The Huckleberry Trail is a paved trail that runs from Blacksburg, VA to Christiansburg, VA. Primary activities on the trail include running, cycling, commuting by bike, leashed dogs, and walking with kids. Free parking can be found along the trail. There are no water fountains or restrooms but some trail signs include free pet waste bags. Cell phone service is strong while on the trail. Click on the picture at the Christiansburg end of the Huckleberry trail in the map below to see a picture of what the trail looks like from that location.
The Huckleberry Trail is 5.75 mile paved trail that runs from the Montgomery-Floyd Regional Library in Blacksburg to the New River Valley Mall in Christiansburg. The following elevation chart was generated by my Android phone and estimates that the trail declines 100 feet when riding from Blacksburg to Christiansburg.
Biking to the library is an eco-friendly and healthy way to check out books, movies, and CDs. The following picture shows where the trail starts on the northeast corner of the Montgomery-Floyd Regional Library in Blacksburg.
The trail is less congested after looping around the southern end of Virginia Tech’s campus. The following picture shows the trail as it leads up to a tunnel that goes underneath US-460.
There are at least three street crossings while riding on the trail so beware of passing motorists.
The trail runs by the Coal Mining Heritage Park; which we have not explored yet.
There is little to no shade on the trail except for areas like the one seen below where rocks and/or trees provide some coverage.
The following picture was taken at the end of the trail and faces north.
With help from fellow master naturalists, the following are plants that I have identified near the trail’s edge and that can be easy to spot depending on the season. The following flower is a Chicory caught blooming in late June.
It has leaflets that wrap around the stems.
The next plant is a Virginia Creeper. It has five leaves that are palmately compound. It can be confused with Poison Ivy because sometimes younger leaves are in groups of three.
The next plant is very similar in that it also has five palmately compound leaves. It is a Yellow Buckeye and can be identified as such by its sharply toothed edges whereas the Virginia Creeper has course grained edges and a smooth base.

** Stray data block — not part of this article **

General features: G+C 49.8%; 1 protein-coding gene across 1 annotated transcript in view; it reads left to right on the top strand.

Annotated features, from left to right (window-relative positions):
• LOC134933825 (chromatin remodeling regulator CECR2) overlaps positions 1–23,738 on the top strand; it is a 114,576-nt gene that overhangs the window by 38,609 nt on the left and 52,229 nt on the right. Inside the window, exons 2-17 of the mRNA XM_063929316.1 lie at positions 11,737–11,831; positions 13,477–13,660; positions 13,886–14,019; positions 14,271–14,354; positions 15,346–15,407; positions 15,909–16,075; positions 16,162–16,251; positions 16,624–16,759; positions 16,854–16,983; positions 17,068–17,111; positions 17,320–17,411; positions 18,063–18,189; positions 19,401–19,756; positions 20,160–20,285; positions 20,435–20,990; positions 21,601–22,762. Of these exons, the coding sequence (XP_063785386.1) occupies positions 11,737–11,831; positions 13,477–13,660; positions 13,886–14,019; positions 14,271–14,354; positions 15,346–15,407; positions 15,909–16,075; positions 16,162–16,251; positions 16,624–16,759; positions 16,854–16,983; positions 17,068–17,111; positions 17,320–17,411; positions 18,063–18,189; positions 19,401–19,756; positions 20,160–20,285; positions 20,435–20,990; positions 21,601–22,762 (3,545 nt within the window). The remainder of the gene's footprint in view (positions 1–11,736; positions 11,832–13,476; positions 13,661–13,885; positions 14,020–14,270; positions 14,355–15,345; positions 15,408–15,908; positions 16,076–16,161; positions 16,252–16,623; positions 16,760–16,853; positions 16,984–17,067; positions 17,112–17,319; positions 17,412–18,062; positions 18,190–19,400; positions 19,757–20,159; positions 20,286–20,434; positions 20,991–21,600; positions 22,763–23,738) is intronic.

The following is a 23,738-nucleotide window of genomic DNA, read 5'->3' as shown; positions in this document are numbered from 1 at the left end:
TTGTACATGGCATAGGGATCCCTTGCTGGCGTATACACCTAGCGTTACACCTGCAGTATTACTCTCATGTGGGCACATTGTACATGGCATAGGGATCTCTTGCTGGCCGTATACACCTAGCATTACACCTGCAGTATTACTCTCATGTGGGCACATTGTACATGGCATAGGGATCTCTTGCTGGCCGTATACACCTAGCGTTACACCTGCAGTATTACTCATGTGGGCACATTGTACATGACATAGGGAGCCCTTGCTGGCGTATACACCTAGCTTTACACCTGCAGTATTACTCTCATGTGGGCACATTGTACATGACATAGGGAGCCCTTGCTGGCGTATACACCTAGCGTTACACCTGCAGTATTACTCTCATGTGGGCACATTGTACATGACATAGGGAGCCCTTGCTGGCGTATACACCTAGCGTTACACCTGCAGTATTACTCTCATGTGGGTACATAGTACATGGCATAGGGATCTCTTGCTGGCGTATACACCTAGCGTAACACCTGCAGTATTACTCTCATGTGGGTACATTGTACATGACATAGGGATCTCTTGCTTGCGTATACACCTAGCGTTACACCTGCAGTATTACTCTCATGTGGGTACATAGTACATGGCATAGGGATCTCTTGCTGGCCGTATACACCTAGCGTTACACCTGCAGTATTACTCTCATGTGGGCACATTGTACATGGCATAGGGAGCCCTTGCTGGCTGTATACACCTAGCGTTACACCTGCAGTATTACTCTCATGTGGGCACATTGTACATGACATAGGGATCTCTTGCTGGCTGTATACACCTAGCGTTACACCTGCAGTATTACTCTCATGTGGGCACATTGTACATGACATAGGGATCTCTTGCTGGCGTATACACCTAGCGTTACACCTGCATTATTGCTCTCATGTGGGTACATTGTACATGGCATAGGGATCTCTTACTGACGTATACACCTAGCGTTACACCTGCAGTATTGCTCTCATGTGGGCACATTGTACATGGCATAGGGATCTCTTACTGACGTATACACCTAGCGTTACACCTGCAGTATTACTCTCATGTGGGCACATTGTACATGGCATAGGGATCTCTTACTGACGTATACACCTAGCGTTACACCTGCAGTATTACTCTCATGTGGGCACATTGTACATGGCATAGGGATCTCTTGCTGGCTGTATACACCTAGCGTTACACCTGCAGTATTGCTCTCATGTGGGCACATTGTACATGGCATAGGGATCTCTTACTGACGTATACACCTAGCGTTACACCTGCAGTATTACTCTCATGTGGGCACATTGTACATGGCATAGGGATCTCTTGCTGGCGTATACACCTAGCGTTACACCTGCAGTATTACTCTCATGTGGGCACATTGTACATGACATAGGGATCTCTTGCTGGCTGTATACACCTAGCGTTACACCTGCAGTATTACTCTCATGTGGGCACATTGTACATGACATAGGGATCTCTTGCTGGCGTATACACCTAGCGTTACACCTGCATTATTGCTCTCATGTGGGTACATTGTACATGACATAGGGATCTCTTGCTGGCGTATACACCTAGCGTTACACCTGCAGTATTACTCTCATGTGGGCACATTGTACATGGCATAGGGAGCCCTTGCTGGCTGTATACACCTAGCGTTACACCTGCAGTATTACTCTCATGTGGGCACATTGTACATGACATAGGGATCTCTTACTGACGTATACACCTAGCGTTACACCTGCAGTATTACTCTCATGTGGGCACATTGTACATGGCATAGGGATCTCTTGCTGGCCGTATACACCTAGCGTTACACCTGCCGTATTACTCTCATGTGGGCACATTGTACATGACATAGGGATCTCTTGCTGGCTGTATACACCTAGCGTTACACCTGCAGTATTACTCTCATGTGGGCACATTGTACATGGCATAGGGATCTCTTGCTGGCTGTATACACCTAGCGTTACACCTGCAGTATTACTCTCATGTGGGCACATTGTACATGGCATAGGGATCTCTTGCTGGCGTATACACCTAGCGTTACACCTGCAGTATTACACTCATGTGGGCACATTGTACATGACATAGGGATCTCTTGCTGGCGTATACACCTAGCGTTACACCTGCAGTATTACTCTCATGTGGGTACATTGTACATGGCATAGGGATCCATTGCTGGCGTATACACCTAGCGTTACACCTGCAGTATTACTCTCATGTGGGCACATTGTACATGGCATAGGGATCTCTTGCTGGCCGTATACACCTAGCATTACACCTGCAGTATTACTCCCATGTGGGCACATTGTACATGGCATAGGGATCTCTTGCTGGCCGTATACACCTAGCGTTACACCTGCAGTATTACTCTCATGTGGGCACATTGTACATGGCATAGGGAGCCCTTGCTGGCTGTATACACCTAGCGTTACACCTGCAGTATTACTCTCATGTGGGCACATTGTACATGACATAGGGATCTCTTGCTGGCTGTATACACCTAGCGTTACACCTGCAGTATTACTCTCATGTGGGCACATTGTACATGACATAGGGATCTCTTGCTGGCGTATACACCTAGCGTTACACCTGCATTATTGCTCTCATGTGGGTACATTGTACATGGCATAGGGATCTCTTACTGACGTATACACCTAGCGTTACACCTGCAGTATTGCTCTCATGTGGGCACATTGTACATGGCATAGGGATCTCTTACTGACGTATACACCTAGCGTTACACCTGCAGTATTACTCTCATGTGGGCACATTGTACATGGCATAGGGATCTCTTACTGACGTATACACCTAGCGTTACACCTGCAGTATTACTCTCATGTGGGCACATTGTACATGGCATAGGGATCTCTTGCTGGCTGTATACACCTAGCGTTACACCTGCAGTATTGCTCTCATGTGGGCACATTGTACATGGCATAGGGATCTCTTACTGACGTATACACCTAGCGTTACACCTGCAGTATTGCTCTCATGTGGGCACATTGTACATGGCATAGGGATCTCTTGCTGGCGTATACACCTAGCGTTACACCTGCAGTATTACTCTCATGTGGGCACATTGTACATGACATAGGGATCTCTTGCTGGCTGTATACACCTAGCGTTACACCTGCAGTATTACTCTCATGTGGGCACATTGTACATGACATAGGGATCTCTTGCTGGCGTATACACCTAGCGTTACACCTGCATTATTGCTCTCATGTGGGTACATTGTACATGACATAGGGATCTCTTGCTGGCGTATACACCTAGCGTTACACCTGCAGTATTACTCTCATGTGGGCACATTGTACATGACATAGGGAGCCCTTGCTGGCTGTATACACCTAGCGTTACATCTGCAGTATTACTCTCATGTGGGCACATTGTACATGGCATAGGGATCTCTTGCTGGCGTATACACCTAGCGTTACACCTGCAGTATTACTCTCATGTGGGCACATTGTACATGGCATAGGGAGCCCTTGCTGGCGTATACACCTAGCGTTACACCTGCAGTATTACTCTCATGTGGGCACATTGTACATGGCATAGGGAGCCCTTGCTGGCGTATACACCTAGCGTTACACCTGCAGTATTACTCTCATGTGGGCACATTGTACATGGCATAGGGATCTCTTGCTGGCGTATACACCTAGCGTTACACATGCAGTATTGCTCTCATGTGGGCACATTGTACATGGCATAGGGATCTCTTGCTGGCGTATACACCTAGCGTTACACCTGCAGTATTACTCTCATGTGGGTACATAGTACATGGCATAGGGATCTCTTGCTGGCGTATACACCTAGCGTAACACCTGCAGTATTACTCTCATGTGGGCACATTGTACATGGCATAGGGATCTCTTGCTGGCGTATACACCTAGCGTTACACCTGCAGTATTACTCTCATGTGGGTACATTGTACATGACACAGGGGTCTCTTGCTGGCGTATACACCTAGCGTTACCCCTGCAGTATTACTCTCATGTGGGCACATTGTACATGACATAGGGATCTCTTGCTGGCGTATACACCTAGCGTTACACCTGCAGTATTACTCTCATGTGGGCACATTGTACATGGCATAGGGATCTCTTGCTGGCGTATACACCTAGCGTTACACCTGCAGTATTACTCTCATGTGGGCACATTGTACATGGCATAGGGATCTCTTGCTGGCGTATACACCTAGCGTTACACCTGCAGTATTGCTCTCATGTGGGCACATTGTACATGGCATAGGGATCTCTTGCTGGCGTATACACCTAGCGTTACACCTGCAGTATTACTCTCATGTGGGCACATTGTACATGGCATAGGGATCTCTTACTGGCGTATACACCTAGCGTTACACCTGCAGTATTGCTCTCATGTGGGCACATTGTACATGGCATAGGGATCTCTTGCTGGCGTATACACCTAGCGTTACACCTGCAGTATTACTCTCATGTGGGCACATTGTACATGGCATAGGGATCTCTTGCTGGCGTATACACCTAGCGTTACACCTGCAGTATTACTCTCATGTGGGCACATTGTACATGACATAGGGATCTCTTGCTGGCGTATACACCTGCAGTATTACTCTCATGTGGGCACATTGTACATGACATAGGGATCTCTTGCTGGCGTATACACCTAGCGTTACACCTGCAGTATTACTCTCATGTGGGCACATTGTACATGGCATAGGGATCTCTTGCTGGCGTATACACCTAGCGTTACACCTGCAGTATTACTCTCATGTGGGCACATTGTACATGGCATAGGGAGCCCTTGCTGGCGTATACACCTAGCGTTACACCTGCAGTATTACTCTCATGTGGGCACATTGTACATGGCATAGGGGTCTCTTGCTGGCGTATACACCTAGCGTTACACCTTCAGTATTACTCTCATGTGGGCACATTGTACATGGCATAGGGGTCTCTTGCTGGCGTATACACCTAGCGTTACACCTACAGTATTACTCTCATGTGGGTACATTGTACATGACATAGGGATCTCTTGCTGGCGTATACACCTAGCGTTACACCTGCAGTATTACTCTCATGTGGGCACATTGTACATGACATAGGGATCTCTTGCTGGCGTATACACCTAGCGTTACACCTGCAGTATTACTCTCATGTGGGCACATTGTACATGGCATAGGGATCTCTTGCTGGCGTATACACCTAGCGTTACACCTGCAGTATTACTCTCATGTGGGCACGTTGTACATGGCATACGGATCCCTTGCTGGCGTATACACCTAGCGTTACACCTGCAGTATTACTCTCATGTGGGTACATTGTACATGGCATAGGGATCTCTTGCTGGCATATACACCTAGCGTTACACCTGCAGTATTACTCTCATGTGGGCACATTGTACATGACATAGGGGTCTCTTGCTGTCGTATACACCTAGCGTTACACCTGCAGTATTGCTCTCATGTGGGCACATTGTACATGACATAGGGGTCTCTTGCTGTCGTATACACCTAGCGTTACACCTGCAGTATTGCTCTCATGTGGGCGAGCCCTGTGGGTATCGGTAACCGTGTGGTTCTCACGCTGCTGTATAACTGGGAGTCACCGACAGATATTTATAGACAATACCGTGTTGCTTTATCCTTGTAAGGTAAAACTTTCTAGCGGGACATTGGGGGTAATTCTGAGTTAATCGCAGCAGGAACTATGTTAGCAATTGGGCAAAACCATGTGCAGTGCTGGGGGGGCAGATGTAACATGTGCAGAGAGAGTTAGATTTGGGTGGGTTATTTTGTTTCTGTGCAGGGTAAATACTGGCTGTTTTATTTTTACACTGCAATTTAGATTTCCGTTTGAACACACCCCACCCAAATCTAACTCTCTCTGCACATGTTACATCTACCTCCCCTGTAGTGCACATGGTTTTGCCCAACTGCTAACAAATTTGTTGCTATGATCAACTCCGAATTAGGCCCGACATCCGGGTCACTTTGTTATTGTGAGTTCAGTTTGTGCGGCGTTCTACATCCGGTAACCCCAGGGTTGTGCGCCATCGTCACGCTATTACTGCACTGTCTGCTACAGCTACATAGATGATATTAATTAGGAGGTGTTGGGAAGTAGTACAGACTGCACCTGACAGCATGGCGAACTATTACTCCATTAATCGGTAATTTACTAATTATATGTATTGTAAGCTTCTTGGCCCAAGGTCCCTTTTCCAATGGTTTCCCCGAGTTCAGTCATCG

Both Virginia Tech’s campus and Virginia Tech’s Corporate Research Center include paved trails that connect with the Huckleberry trail. Cycling commuters can safely ride on a network of paved trails from the New River Valley Mall in Christiansburg to all of the following: downtown Blacksburg (near the Blacksburg Library), Virginia Tech’s campus, and Virginia Tech’s Corporate Research Center. The following picture was taken at the intersection of Washington Street and Tech Center Drive (near Lane Stadium) and was the starting point for a 2.0 mile ride to the Corporate Research Center.
The subsequent picture shows the trail at the intersection of Southgate Drive and Tech Center Drive.
The trail has a short, aggressive climb after crossing Southgate Drive and before it intersects with the Huckleberry Trail; intersection seen in the following picture.
After crossing the Huckleberry trail, the paved path loops through and into the heart of Virginia Tech’s Corporate Research Center providing safe access for cycling commuters.
In sum, the network of paved trails that connect Christiansburg, Virginia Tech, and Blacksburg contribute to a high quality of life in the New River Valley because they can be used for both recreation and commuting. Planned expansion of this network includes adding trail that will connect to areas north and west of Virginia Tech’s campus. Similar trails nearby include:
7 thoughts on “Huckleberry Trail – Running, Commuting by Bike in Blacksburg, Virginia”
Hey! Thanks for this information. Somebody has appreciated it, your post is not in vain. I'll probably be doing this trail this Saturday…
Hey! I biked this trail last Friday for the first time. We started at the Mall and rode into Blacksburg. Great trail and scenery. We rode around Blacksburg for a while and had a beer and food at Awful Arthurs (yummy!) before heading back. Perfect outing for a day off work!
Curtis and Laura, thank you for your comments! I am glad more and more people are using the Huckleberry Trail. What's more, there are plans to extend it which will make it both more fun and functional.
Are there any mile markers on the Huckleberry trail?
Yes, look for them on wood posts and park benches.
Is there a public parking lot for this trail?
I don’t think there is an official parking lot but there should be several places you can park. I would start by trying either the Montgomery-Floyd Regional Library in Blacksburg or New River Valley Mall in Christiansburg.